Peak, Chapter 2: Harnessing Adaptability/by Patrick

            Ericsson begins Chapter 2 with a comparison between performing physical and mental activities.  Say a person undergoes a strenuous exercise regimen.  After time, the person’s body will change.  They may lose excess fat, build muscle, improve lung capacity and other physical changes that should be expected.  But what about mental activities?  Over the last twenty years, neuroscientists have conducted a number of experiments that show that a similar change takes place in the brain when a mental activity is practiced over a period of time.  In other words, our brains adapt, change, and get stronger just like our muscles!

            Interestingly, one of the groundbreaking studies that proved the brain’s adaptability wasn’t done on mathematicians, concert pianists, or chess grandmasters, but on London cab drivers.  As Ericsson recounts, learning your way around London is a feat and the entrance exam to become a London cab driver is one of the most tests in the world.  Many people attempt this exam but never pass it.  A scientist studied the brains of London cab drivers and compared them to the brains of people who had tried to pass the test and failed and also people who had never attempted the test.  The study showed that those that had passed the London cab driver’s test had noticeably larger hippocampi (a section of the brain).  Other tests have yielded similar results.  For example, tests of musicians’ brains show higher levels of gray matter than non-musicians.  This shows that our brains (like our bodies) are highly adaptable and can change based on what we ask it to do!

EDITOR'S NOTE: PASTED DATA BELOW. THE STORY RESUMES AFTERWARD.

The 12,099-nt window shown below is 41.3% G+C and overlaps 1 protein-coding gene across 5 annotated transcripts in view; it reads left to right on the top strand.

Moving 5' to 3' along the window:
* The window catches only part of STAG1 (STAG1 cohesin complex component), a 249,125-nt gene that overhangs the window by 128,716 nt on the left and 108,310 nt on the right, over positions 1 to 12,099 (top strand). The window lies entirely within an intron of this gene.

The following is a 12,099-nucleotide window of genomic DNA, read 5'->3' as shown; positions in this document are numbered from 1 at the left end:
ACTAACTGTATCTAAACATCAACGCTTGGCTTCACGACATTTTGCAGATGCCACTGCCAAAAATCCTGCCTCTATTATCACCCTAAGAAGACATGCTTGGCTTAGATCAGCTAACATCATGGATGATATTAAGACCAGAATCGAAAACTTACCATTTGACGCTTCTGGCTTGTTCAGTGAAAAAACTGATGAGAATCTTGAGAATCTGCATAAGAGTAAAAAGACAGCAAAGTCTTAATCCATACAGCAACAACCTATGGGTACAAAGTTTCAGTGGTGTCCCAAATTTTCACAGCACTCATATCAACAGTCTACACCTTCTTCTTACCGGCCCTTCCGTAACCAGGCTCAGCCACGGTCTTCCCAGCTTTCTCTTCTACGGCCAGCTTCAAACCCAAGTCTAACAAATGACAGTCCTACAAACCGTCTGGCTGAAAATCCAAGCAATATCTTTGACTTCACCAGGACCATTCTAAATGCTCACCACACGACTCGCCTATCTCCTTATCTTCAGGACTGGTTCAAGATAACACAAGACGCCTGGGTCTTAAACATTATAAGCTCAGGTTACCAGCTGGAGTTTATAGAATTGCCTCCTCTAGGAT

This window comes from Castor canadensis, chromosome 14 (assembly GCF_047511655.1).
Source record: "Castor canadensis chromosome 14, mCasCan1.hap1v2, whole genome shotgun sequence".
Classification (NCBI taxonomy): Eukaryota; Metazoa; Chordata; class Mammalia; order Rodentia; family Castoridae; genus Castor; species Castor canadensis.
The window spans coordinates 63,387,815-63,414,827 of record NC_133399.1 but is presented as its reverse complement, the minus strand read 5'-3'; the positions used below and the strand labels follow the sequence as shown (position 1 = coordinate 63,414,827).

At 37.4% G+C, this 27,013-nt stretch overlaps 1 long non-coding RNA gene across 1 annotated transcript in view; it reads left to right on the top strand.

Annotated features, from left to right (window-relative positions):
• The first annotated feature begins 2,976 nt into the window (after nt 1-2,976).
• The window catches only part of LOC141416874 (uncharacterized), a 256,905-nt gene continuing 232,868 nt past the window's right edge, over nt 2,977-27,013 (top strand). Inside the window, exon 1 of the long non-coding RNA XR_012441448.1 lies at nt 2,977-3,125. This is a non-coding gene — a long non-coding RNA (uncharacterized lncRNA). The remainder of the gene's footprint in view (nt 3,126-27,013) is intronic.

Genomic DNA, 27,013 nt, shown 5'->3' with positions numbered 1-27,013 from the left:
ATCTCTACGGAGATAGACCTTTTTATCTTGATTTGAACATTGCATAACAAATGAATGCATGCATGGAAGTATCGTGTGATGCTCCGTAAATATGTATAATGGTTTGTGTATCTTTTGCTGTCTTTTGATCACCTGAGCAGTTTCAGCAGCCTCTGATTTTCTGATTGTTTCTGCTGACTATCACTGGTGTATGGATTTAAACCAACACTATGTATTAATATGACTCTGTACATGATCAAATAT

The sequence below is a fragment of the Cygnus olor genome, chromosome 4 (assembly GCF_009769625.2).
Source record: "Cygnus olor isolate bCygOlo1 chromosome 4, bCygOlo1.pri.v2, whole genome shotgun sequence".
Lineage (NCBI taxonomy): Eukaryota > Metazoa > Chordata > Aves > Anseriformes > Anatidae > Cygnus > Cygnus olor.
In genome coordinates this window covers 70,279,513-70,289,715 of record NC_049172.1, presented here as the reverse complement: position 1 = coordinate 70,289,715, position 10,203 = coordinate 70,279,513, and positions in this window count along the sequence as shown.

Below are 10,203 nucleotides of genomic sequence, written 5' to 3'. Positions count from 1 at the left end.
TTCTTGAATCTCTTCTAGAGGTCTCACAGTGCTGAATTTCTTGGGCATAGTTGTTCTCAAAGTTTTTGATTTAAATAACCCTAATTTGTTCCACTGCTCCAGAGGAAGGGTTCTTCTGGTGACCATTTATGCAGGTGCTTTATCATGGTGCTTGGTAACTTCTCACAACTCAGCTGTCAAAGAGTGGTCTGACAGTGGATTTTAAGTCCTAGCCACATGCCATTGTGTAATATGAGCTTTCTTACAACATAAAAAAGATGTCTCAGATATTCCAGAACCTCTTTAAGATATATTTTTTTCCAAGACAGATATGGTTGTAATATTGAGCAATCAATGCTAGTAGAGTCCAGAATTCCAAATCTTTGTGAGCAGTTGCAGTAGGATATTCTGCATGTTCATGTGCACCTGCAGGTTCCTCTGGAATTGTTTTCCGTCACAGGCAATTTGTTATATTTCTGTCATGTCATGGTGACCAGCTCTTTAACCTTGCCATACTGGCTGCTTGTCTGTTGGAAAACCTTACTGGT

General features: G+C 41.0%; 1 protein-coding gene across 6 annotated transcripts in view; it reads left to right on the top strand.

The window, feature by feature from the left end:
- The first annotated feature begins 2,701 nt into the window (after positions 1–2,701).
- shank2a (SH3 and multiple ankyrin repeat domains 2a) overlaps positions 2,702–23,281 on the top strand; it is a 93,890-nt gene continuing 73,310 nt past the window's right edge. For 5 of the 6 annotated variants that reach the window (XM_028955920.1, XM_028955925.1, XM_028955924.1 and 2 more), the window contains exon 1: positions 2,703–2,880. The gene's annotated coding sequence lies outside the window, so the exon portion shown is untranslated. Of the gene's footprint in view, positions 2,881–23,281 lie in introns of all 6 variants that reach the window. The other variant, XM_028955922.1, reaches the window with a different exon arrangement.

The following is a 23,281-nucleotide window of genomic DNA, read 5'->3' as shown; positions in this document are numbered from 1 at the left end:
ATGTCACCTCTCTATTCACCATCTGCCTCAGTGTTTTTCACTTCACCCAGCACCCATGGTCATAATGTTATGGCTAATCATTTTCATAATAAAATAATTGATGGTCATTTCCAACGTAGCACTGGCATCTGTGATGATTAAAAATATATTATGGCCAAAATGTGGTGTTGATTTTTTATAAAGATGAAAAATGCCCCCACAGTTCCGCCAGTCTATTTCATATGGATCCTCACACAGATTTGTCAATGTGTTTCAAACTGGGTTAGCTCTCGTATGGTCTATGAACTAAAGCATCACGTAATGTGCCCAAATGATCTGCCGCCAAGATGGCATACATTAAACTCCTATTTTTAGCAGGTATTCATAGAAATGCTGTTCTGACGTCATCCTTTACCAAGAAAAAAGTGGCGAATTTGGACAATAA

To harness this mental adaptability, we have to overcome a major obstacle: homeostasis.  Homeostasis is the tendency for a system to act in a way that maintains its own stability.  An example of this would be if a person ran as fast as they could for 30 seconds.  Their heart rate and breathing would rapidly increase.  But, eventually, it would return to normal.  For physical changes to take place (in our muscles or our brains), Ericsson says that we must push ourselves consistently past this point of homeostasis.  This requires a physical change or response from the body (or brain).  To go back to the example I just used, say a person wanted to be able to sprint for 5 minutes straight rather than just 30 seconds.  Consistently engaging in this more strenuous activity will probably require physical changes in the body.  The same is true for our brains.  We must push ourselves out of our comfort zones in order to harness the adaptability of our brain.  The best way to do this, according to Ericsson, is through deliberate practice!